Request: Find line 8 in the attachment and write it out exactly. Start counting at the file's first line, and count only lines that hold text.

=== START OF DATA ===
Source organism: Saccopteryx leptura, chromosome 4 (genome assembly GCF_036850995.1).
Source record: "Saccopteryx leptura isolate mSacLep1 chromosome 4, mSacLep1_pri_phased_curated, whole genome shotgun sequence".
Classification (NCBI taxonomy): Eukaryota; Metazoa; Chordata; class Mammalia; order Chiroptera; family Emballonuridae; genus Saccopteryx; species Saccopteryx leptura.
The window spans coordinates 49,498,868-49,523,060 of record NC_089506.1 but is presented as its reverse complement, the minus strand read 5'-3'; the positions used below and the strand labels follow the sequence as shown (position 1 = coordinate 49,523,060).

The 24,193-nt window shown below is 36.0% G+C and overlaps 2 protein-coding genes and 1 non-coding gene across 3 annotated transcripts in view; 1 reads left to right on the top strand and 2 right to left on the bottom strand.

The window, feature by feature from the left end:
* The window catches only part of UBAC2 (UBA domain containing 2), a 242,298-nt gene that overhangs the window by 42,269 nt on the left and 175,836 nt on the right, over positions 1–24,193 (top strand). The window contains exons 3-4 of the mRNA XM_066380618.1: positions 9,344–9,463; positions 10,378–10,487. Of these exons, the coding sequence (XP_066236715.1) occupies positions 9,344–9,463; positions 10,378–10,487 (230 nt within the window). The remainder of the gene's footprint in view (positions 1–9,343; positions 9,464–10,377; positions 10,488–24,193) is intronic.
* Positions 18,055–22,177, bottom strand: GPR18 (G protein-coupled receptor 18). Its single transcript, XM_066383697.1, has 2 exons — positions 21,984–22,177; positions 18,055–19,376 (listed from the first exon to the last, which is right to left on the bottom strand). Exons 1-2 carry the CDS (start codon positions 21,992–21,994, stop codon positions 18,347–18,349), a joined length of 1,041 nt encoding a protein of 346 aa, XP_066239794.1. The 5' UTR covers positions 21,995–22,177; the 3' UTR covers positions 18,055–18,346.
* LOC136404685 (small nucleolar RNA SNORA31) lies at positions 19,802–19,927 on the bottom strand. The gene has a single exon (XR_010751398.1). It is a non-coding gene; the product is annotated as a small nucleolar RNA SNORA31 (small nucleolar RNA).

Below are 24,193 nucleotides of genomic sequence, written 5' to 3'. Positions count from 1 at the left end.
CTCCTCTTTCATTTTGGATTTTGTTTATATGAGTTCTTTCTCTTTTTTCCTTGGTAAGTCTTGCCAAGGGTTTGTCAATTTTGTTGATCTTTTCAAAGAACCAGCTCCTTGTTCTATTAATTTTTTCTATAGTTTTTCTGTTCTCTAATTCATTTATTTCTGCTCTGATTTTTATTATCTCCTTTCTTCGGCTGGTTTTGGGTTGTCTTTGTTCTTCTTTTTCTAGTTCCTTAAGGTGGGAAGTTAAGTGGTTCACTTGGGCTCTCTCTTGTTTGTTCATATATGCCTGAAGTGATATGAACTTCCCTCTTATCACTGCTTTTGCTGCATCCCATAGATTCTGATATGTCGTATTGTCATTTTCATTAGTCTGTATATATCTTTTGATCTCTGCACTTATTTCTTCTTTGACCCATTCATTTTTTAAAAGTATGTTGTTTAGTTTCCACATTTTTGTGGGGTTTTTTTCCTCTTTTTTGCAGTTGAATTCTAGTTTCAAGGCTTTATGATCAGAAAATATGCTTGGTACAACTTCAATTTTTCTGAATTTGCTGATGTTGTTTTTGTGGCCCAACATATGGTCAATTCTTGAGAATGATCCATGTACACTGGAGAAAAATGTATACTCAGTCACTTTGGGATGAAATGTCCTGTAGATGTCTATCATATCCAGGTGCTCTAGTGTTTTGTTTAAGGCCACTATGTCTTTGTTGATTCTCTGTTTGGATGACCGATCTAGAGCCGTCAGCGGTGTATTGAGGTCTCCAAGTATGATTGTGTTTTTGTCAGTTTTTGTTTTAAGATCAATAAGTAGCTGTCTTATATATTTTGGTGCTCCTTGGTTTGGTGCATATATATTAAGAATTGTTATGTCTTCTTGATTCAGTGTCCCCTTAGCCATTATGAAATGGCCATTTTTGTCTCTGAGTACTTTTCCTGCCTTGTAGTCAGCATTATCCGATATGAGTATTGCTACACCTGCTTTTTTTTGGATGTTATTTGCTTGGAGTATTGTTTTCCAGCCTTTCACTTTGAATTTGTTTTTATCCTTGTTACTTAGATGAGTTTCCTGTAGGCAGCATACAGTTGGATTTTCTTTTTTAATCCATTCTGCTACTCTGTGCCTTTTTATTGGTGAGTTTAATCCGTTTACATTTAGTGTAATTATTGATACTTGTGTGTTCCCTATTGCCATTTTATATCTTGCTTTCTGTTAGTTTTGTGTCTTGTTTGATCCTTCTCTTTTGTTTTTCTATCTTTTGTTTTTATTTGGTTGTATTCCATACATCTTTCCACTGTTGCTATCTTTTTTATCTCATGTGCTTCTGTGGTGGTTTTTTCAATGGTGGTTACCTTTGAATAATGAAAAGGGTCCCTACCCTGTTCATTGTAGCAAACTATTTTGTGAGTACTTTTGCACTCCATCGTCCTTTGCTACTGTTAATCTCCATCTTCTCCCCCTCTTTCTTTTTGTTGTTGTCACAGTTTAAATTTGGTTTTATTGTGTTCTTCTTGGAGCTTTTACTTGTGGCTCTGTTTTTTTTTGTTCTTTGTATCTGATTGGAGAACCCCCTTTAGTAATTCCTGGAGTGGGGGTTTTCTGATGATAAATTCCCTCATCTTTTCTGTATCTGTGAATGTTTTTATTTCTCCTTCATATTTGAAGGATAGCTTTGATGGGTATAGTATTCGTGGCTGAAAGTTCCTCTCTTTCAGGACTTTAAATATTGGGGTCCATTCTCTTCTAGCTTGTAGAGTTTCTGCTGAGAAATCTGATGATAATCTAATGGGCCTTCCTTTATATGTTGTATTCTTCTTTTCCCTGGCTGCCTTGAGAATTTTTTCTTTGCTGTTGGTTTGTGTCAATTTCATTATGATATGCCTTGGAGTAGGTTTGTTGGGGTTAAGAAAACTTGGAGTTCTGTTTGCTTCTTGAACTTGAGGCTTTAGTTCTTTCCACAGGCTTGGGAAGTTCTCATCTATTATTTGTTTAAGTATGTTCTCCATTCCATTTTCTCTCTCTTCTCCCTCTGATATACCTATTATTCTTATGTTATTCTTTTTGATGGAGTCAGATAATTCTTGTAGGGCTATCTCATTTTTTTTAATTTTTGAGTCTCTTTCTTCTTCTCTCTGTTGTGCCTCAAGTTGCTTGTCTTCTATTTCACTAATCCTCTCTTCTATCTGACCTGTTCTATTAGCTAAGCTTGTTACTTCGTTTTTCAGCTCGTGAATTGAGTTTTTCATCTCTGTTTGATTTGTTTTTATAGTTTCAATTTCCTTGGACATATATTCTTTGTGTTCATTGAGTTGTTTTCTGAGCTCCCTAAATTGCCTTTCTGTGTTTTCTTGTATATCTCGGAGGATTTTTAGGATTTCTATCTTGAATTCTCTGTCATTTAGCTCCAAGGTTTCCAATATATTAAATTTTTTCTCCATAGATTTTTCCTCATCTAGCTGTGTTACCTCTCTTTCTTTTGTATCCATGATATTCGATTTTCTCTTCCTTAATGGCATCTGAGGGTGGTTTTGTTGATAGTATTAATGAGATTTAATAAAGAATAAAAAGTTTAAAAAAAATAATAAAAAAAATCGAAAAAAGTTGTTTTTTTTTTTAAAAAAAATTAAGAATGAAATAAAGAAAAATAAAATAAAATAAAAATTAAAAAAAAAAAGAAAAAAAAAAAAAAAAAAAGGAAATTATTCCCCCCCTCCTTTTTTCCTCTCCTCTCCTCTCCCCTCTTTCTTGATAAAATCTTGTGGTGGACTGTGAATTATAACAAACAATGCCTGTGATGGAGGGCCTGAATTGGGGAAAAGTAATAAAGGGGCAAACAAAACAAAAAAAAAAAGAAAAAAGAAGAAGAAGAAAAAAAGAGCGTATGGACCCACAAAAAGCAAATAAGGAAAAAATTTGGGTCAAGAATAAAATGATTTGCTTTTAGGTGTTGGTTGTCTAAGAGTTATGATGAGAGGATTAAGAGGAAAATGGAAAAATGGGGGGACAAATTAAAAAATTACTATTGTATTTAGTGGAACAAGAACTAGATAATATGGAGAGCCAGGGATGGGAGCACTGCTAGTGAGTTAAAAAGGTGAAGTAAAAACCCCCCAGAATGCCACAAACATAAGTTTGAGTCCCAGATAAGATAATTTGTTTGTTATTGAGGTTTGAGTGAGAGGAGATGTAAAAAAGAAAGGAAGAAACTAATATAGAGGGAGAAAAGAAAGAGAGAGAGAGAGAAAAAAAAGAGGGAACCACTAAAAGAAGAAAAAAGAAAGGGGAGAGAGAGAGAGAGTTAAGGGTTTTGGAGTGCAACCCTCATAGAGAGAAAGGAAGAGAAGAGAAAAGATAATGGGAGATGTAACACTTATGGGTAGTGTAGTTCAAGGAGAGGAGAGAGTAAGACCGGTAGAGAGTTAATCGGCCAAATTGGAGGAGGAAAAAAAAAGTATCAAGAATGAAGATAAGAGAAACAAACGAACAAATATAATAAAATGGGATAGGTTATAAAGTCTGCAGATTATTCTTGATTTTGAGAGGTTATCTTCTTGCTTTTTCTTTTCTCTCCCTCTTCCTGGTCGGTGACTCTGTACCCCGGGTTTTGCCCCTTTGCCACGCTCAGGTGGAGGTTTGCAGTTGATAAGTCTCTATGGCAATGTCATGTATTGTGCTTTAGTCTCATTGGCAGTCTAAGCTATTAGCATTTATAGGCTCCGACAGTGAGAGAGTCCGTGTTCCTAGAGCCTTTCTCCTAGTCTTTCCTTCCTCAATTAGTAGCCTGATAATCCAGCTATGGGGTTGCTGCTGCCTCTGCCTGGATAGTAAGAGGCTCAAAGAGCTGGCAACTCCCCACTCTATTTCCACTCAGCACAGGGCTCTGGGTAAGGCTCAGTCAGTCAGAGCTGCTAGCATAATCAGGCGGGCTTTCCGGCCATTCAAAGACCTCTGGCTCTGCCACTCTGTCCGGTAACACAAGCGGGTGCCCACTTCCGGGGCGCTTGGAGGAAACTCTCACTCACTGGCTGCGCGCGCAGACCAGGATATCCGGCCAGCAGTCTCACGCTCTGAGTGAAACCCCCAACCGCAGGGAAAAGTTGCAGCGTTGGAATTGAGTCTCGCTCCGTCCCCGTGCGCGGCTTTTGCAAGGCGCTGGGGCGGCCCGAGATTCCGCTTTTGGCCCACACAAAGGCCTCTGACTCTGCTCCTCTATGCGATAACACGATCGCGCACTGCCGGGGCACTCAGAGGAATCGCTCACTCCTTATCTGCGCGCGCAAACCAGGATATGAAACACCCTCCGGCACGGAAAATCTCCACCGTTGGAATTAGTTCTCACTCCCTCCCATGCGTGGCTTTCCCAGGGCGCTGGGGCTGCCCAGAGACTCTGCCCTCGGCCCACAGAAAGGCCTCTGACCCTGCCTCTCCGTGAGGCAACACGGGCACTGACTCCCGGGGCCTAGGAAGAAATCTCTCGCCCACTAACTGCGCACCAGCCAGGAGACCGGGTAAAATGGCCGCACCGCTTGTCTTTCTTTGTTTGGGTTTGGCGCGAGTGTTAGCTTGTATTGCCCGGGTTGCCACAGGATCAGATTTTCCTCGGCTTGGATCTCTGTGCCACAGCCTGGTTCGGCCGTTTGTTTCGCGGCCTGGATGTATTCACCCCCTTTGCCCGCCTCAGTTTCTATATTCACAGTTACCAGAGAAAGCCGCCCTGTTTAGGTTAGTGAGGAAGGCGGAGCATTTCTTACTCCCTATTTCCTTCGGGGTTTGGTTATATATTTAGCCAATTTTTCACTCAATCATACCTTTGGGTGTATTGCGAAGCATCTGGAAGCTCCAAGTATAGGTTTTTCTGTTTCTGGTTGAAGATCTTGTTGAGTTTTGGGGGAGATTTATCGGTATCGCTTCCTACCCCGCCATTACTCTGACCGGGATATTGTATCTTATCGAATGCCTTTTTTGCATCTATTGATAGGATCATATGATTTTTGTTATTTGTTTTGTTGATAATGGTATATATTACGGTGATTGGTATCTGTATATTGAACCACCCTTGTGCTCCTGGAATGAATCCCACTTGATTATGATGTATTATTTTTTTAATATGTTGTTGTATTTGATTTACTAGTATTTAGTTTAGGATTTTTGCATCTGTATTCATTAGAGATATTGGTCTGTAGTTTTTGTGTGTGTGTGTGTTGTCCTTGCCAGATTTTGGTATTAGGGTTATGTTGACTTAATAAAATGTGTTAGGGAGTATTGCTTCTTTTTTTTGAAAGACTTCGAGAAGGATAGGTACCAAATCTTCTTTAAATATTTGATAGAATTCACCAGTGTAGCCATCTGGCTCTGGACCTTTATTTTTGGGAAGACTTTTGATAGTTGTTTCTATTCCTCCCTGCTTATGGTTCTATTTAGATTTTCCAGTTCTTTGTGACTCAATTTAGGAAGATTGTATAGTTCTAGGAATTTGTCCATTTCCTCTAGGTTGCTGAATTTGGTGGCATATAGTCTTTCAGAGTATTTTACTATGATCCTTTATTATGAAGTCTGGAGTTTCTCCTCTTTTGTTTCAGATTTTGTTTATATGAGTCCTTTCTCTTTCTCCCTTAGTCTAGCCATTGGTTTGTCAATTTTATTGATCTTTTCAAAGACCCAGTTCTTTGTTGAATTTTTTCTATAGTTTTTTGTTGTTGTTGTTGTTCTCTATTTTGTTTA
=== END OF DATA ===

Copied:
* Positions 18,055–22,177, bottom strand: GPR18 (G protein-coupled receptor 18). Its single transcript, XM_066383697.1, has 2 exons — positions 21,984–22,177; positions 18,055–19,376 (listed from the first exon to the last, which is right to left on the bottom strand). Exons 1-2 carry the CDS (start codon positions 21,992–21,994, stop codon positions 18,347–18,349), a joined length of 1,041 nt encoding a protein of 346 aa, XP_066239794.1. The 5' UTR covers positions 21,995–22,177; the 3' UTR covers positions 18,055–18,346.